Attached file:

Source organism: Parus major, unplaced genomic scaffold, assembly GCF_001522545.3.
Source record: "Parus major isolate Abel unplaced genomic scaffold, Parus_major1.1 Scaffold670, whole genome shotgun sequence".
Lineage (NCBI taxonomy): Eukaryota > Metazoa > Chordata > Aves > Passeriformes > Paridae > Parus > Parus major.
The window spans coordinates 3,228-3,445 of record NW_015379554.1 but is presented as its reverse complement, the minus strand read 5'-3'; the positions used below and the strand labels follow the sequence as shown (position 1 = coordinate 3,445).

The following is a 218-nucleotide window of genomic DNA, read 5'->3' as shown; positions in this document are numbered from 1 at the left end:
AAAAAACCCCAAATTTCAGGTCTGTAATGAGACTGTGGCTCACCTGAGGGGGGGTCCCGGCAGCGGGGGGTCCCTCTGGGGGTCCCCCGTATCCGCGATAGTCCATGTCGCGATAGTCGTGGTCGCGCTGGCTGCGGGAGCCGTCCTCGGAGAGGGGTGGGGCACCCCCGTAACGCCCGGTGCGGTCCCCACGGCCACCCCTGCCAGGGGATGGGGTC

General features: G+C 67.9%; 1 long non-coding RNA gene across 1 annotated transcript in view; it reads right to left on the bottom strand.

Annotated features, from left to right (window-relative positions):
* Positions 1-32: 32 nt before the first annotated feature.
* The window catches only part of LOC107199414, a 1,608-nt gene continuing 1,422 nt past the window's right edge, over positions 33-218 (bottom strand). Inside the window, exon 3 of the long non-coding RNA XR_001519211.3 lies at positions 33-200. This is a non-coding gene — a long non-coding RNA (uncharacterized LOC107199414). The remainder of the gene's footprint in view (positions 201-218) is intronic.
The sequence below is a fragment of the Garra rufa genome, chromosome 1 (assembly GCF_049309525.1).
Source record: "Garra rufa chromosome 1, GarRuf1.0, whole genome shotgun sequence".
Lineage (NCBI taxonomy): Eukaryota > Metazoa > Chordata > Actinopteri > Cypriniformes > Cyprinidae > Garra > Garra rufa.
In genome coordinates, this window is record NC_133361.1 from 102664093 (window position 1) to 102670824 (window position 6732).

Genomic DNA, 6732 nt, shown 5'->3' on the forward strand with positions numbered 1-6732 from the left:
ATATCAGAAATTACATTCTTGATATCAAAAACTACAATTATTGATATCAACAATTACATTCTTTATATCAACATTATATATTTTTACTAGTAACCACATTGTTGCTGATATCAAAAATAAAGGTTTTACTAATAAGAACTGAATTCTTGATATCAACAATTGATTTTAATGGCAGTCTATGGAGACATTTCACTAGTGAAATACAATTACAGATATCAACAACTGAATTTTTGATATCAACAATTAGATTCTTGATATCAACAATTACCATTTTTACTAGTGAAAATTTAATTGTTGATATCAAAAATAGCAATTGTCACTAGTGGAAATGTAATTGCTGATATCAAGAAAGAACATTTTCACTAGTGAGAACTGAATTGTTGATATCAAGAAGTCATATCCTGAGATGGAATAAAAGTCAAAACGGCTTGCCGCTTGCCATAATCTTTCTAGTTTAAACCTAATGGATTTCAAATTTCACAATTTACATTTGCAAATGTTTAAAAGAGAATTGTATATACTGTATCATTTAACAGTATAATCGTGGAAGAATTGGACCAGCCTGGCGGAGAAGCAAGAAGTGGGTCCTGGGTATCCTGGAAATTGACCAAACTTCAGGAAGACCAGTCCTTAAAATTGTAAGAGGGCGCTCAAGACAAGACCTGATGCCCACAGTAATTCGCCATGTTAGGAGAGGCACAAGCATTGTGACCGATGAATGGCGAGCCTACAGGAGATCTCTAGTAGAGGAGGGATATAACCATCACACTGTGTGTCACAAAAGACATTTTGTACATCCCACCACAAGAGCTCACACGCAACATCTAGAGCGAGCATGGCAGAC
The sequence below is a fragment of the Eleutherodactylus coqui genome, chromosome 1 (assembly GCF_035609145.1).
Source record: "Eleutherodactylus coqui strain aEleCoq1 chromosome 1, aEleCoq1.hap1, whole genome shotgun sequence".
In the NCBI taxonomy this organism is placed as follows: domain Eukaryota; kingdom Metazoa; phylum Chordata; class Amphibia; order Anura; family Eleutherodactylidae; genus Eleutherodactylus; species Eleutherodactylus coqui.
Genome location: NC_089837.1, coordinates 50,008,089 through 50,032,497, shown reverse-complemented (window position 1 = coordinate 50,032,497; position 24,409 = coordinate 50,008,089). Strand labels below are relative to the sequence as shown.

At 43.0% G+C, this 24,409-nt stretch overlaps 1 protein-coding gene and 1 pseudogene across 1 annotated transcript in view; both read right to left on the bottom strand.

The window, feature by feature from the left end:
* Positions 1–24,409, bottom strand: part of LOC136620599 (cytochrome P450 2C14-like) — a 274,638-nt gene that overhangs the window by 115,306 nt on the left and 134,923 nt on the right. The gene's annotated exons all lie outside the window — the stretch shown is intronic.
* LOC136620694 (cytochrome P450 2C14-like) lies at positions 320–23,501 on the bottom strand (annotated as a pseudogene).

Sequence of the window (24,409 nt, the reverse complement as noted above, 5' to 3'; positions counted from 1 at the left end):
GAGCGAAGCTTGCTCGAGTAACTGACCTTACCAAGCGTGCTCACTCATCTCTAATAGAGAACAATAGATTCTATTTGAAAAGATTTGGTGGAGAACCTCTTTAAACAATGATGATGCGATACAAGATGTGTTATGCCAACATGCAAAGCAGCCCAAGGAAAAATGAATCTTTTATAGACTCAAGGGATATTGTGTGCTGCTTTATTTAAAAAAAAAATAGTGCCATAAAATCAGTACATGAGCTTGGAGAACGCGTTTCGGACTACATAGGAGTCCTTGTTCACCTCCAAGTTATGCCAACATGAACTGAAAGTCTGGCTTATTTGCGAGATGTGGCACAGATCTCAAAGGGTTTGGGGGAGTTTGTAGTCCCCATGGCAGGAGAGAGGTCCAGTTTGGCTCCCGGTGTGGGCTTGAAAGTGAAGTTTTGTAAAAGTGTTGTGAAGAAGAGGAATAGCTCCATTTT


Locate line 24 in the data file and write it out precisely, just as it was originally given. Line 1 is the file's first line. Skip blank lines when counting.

* LOC136620694 (cytochrome P450 2C14-like) lies at positions 320–23,501 on the bottom strand (annotated as a pseudogene).